MORGANTOWN, W.Va. – While he may be new to WVU, JT Daniels is no stranger to college football.

The same “even keel demeanor” and experience in big games that earned him the role of QB1 were on full display in his Mountaineer debut.

Daniels connected on 23 of his 40 pass attempts for 214 yards and two touchdowns vs. the Panthers. He faced plenty of pressure and some big hits from Pitt’s experienced defensive line and he wasn’t rattled one bit.

One example was his 1-yard touchdown to give West Virginia the 31-24 lead into the 4th quarter, the first rushing TD of his collegiate career.

“I’m going to give it everything I’ve got no matter what the situation is. If you watched this game, I think you’ll see this whole team has that in them,” Daniels said.

The grit displayed by his teammates is one of the first things Daniels noted after the game and he said he was proud of how they battled until the final play.

“I think from all things you can fix from a week to week basis, execution is one of them. Culture and fighting, a team of fighters, you can’t fix that, and this team can fight,” Daniels said. “There’s a lot that I am very optimistic about with this team.”

The Mountaineers found themselves in a handful of adverse situations. One of the most notable came after Pitt used a 7-play, 92-yard drive to tie things up at 31 a piece.

The first play of the following drive for Daniels and company picked up the first down. It’s what happened next that changed the outcome.

Daniels’s pass to Bryce Ford-Wheaton, the receiver that caught two touchdowns earlier in the game, bounced right off Ford-Wheaton’s hands and into the arms of a defender. MJ Devonshire returned that interception 56 yards for the game-winning touchdown.

“If I throw Bryce a thousand stop routes, that might happen once. It’s a fluke thing that happened,” Daniels said. “To me, as soon as that play happened it’s like ‘alright, next play. Let’s go out and score.’ I think we did a great job in the last two minutes of the game. We weren’t put in a great situation. I think we did a great job giving it all we had.”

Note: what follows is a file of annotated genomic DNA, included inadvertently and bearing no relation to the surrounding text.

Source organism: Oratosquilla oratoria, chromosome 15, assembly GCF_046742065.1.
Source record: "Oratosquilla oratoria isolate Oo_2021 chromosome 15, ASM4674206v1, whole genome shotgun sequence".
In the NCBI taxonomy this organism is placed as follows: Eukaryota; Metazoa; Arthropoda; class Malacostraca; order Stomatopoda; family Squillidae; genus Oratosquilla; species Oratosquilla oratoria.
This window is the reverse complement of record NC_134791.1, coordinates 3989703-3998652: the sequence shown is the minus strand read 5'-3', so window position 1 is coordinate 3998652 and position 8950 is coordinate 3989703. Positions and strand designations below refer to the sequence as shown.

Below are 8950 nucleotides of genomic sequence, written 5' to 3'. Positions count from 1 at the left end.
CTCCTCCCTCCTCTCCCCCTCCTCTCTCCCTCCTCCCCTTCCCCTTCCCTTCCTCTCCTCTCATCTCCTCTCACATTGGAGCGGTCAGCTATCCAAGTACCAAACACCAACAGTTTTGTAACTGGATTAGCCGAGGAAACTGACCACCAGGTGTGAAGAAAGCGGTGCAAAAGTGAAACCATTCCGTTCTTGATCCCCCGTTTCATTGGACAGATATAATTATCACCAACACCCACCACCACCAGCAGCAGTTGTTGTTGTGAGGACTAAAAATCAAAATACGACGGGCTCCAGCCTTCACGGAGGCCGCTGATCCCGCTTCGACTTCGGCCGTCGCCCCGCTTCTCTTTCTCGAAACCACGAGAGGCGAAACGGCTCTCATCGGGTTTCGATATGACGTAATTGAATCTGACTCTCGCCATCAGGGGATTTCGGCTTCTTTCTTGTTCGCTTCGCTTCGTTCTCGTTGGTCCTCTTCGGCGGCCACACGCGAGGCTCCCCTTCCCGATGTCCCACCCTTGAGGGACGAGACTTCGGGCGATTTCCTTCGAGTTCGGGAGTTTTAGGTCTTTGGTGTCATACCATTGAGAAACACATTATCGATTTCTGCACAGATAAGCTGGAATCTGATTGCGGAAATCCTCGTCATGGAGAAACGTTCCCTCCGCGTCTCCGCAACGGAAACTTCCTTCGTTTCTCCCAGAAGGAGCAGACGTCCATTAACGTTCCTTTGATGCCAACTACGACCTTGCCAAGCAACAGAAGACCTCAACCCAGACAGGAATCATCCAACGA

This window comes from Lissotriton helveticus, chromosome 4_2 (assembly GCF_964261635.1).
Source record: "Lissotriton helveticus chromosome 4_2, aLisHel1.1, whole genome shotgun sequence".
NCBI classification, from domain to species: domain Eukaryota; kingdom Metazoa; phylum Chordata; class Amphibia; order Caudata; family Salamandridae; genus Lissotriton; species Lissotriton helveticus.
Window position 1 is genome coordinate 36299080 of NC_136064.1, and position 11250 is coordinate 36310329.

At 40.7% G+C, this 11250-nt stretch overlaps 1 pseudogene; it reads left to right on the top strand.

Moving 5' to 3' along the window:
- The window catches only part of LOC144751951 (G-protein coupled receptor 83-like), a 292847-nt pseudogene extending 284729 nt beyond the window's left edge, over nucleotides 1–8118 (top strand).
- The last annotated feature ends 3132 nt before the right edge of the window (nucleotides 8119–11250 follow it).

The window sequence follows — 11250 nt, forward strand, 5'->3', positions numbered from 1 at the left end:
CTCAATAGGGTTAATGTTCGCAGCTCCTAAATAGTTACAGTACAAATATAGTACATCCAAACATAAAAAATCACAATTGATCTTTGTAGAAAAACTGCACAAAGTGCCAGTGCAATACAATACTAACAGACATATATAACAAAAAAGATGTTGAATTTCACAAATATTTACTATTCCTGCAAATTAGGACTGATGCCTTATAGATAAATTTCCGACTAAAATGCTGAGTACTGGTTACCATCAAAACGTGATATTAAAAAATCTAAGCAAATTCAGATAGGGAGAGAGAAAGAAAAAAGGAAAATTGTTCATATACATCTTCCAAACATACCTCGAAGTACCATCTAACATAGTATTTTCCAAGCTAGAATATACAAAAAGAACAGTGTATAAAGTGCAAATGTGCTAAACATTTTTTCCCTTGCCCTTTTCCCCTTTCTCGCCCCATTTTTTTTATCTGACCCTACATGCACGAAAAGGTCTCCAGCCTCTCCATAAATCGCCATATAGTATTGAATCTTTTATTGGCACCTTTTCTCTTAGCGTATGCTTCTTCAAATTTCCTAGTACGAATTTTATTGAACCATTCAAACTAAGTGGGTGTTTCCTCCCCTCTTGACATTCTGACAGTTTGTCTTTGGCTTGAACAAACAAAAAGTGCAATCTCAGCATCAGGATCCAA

West Virginia had 2:58 to come up with a response, and it looked like it was going to do just that. A 32-yard pass to tight end Mike O’Laughlin down the sideline put the Mountaineers in scoring position.

Daniels was sacked for a loss of 10 yards then another sack for a loss of 5 yards two plays later which negated the progress.

With 27 seconds to go, Daniels found a diving Reese Smith. Initially, it seemed like Smith made a heroic catch for the ages on 4th and 16. It put WVU just outside the goal line.

After further review by the officials, it was ruled an incomplete pass, sealing the 38-31 victory for the Panthers.

Daniels and Smith stood there together patiently waiting for the call. After it was determined, he grabbed Smith and told him he was proud of him.

“I don’t know how many targets he had that game, I don’t think it was too many, but he really didn’t give a [care]. He was ready to go as soon as his number was called,” Daniels said.

“They gave us a two-man look. Reese read it perfectly. I think he ran a great route. I think I could have gotten it up a little bit and tried to keep it away from both safeties that were collapsing on it. Reese has caught a few of those in practice and I think he caught it. I was really proud of him.”

Daniels agrees there are a number of plays his offense left out there. He knows they learned a few lessons the hard way, but despite the result, he remains optimistic about the future of his team.

“You can clean up execution and we will clean up execution. There were a lot of points we left on the table. It’s going to happen sometimes,” Daniels said. “The things that you can’t fix, we don’t have to fix. This team will fight, will go to war. That’s a team I’m proud of and a team I am proud to be on.”